John Corcoran  0:40  

Hey, everybody, John here, and what you’re about to listen to is an interview that we recorded for a new show that we’re publishing through Rise25. It’s called The Women’s Advocate with Sarah Nichols. Now, the reason I wanted to share it with my audience here is because Sarah is an amazing attorney who is advising In a lot of employees, and a lot of companies on issues related to COVID-19, including issues related to safety and legal issues having to do with what an employer can and can’t do for employees, requiring them to, for example, get their temperature taken in order to come to work or stay away from work if they have a temperature, these types of issues that are coming up, so I wanted to share it with you all so that you could have access to that information as well. So, here is my interview with Sarah Nichols.

Sarah Nichols  1:33  

Hey, everyone, Sarah Nichols here on the Founder of Nichols Law and HR law firm. I spent years representing Fortune 100 companies, and now I represent employees who have experienced discrimination, harassment, or retaliation by their employers. I’ve also taught at both Berkeley and Hastings law school. I have John Corcoran here. He has done thousands of interviews with successful entrepreneurs, investors and CEOs and we have flipped the script and he will be interviewing me.

John Corcoran  2:03  

All right. Thanks so much, Sarah, for having me. I’m excited to talk to you about this topic. So we’re going to be talking in this episode about a very relevant topic for the times because we’re recording this in the beginning of May 2020. We’re talking about how to determine if your workplace is safe during COVID-19 and what rights you have as an employee, what responsibilities that your employer has and some of the legal issues that are related around that. So stay tuned and we’re going to cover all of those different topics.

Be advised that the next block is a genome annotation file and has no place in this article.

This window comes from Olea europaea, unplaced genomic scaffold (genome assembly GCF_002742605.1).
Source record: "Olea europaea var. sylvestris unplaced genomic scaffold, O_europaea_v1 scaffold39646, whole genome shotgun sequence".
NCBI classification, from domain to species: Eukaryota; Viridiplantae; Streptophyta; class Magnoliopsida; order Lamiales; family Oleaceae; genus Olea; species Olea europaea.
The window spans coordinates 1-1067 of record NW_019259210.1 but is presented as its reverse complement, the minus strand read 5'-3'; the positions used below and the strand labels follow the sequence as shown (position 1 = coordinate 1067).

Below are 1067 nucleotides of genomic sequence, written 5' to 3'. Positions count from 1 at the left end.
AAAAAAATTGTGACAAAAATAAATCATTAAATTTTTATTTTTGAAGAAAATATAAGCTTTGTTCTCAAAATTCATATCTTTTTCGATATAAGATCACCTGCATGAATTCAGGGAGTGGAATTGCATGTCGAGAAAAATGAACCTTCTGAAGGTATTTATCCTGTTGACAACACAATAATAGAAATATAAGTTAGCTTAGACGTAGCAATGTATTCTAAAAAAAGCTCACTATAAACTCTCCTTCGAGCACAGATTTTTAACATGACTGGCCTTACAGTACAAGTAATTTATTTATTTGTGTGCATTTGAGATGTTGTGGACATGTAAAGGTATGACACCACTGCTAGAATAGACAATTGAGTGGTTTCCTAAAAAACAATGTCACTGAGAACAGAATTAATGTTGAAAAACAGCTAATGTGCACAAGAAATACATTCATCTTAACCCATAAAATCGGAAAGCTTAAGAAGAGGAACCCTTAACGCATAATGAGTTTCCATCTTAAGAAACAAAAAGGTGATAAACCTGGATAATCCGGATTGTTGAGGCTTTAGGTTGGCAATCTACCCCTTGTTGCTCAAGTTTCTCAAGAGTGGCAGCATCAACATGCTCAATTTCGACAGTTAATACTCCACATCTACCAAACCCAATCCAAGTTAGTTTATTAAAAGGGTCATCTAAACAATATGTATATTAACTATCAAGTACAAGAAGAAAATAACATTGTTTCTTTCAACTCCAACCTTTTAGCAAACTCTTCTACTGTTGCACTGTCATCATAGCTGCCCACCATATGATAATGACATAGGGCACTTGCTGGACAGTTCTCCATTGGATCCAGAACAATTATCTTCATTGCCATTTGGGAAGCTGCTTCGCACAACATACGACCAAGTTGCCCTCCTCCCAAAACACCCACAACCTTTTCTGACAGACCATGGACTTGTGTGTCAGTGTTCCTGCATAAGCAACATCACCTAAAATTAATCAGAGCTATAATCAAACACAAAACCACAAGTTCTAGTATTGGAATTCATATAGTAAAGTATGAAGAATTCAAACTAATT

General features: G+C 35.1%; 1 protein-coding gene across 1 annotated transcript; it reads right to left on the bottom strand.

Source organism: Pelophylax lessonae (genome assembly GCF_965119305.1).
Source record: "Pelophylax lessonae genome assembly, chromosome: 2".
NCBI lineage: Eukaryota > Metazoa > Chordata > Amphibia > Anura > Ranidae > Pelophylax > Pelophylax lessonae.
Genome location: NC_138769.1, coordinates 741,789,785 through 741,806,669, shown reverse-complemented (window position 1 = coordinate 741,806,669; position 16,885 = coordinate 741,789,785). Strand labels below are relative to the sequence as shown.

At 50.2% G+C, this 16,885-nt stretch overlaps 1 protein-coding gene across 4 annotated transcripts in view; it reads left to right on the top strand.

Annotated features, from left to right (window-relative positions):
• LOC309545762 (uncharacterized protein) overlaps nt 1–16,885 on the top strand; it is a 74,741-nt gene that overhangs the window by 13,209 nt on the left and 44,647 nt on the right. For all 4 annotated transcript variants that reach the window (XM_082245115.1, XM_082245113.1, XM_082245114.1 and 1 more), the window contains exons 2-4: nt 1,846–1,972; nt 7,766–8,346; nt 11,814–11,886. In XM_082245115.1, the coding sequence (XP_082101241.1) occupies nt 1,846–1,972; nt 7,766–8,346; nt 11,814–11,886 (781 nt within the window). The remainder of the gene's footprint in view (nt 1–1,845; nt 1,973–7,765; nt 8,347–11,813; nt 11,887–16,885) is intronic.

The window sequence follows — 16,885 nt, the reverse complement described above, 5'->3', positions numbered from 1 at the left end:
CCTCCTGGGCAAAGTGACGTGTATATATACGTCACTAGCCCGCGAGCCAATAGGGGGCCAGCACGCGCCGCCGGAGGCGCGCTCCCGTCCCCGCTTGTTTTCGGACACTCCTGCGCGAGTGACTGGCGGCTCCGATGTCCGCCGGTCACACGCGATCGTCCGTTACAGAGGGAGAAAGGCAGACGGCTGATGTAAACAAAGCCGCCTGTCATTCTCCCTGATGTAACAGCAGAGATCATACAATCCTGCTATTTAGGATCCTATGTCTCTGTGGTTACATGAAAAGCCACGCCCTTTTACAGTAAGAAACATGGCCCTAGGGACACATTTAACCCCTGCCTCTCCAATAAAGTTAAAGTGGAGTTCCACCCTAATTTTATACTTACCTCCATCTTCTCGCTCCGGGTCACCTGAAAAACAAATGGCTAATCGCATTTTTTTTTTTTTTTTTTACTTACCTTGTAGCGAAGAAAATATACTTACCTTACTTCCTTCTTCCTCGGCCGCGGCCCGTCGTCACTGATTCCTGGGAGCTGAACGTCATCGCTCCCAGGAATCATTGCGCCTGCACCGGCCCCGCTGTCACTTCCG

But first, this episode is sponsored by Nichols Law PC. Nichols Law is a San Francisco based law firm that represents clients worldwide, and is dedicated to ensuring women are treated and paid fairly in the workplace. Nichols Law’s mission is to close the wage gap for women and give a voice to employees. They represent individuals in retaliation or in relation to their discrimination, retaliation and Wage and Hour claims. also assist employees in negotiating their exits from their employers, if you aren’t sure whether you’re being treated fairly in the context COVID-19 or other situations, contact them for a no cost consultation at or email [email protected].

Alright, so, Sarah, on this topic, we’re gonna be talking about some of the issues related to a workplace during COVID-19. There’s a lot of people who are wondering whether their workplace is safe, what rights they have, what responsibilities their employer has. And let’s just start with one of them, which is, you know, if you are uncertain, does an employee have a right to work from home? Or if their employer is saying that they have to work in the office? Do they have to work in the office, especially if they don’t feel safe in doing so? What are some concerns or considerations around that question?

Sarah Nichols  3:55